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L0rinda

Hearthstone: Two Big Money Tournaments Give First Real Insight Into Wild Meta

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Two big payout Wild format events took place over the weekend. Most of the strong players on ladder, and in tournaments, have been concentrating on Standard, and so this was the first good chance to assess how the Wild meta is shaping up.


The first event was the Seoul Cup World Invitational. Eight players were invited Kno, Reynad, Thijs, StrifeCro, Mattun, Kranich, Ostkaka, and Surrender. The format was best of five conquest with a ban.

StrifeCro won this event with a lineup of Priest, Paladin, and Warrior, all of which played N'Zoth, the Corruptor in the deck. He also brought Combo Reno Jackson Warlock. He published decklists for the first three on Twitter.

Losing finalist, Mattun, brought RenoLock, Control Warrior, Reno Freeze Mage, and Murloc Paladin.

The meta was heavily influenced by the recent nerfs to Druid. With Druid out of the format, players took the opportunity to play decks that are traditionally weak in that matchup. This led to control decks, often boosted by the interaction between N'Zoth and Sludge Belcher, to be the order of the day. The same thinking prevailed in the Gold Series Grand Open in Shanghai, where an invitation to the China Summer Championship and over $70,000 in prize money was on the line.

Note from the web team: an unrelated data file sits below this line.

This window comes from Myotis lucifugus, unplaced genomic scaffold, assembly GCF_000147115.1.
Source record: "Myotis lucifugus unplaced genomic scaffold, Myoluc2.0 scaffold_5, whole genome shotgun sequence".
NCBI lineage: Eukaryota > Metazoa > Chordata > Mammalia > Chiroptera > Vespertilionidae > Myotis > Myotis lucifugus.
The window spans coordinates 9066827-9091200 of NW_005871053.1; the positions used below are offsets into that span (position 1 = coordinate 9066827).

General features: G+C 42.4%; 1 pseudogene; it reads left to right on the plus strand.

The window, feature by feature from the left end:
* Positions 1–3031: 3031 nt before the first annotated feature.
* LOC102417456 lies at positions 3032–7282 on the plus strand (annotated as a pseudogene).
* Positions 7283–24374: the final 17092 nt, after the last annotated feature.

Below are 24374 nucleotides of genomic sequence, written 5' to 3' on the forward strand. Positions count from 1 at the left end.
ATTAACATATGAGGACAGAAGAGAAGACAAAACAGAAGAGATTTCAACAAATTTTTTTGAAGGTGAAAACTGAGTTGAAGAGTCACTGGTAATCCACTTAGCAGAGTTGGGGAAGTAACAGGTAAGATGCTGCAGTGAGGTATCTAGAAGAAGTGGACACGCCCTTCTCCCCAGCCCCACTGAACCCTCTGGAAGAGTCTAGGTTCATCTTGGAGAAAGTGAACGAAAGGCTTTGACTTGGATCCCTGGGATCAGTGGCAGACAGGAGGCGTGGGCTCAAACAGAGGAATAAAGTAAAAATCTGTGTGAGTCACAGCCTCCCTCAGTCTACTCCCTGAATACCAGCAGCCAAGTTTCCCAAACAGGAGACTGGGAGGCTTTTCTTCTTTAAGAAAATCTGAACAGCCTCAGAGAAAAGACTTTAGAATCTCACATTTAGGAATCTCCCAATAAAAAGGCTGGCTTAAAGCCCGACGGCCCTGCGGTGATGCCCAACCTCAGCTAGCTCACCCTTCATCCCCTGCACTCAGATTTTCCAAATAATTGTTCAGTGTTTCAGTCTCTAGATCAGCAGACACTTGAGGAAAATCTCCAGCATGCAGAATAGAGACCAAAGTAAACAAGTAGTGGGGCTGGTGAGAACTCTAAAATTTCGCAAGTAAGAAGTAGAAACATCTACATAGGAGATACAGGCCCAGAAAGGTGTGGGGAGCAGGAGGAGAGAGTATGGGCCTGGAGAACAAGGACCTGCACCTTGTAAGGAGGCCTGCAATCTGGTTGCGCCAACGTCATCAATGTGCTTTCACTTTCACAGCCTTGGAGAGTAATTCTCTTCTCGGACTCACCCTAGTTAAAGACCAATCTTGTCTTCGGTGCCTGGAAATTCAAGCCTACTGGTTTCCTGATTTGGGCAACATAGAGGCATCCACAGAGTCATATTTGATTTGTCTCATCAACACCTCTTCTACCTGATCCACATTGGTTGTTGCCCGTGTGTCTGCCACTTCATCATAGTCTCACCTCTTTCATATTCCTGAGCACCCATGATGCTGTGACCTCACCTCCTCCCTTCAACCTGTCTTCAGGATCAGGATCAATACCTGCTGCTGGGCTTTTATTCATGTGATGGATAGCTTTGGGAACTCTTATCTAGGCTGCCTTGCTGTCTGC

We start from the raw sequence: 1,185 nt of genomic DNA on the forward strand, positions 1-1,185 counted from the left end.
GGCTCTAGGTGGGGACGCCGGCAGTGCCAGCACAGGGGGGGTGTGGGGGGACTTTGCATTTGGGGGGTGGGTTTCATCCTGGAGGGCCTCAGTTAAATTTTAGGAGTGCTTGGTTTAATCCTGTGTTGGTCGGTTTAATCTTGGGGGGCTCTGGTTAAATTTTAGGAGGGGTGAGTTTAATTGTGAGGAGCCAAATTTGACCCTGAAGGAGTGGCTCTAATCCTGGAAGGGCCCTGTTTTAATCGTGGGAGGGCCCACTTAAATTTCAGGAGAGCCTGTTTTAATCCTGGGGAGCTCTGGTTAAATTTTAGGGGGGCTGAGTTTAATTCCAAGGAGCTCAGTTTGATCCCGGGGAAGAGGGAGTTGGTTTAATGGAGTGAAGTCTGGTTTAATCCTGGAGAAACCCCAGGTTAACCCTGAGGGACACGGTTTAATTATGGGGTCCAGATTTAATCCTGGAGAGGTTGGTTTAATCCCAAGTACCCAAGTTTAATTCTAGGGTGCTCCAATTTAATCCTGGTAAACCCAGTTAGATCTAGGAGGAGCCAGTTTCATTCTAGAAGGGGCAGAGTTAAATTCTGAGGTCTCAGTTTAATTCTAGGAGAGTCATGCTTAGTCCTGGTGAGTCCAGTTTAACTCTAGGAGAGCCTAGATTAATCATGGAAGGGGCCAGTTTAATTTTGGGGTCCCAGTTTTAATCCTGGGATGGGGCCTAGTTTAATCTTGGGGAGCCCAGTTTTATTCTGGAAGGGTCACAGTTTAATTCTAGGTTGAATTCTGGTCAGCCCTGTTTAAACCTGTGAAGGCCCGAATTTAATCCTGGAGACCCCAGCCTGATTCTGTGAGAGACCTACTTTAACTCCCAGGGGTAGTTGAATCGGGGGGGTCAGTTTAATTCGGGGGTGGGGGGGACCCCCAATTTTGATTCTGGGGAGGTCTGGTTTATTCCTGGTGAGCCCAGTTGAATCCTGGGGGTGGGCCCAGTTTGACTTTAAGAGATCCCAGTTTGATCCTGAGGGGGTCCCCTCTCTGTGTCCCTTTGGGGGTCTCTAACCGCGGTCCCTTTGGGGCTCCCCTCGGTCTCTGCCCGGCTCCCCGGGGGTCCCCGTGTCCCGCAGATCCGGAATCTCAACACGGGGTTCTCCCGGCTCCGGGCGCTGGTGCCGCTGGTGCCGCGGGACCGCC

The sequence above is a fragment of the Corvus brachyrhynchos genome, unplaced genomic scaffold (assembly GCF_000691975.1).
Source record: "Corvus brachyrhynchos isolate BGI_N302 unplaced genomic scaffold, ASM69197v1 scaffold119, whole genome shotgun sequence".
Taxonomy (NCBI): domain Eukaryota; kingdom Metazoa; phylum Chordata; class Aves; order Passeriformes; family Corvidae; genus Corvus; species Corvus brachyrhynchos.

2048 players battled through four rounds of 8-man double elimination group stages, with two qualifying for the next round at each stage, to find a top eight. At this point the event became single elimination. The whole event was over in three days! The format for the later stages was best of five Conquest with no ban.
 

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Does anyone have any glue?


The top eight was dominated once again by control, however the eventual winner, Betray, decided against playing Priest and instead brought Midrange Hunter. This Midrange Hunter deck functioned as a kind of Druid replacement, using new Whispers of the Old Gods card, Call of the Wild for some burst. This meant he still had the better of the two Control decks (RenoLock and Control Warrior), but also had an advantage by not having to play Priest, and instead was able to play a deck that had a relatively easy time. 

If you're looking to play Wild, make sure you factor the control decks into your choice. There's a lot of them to get through.

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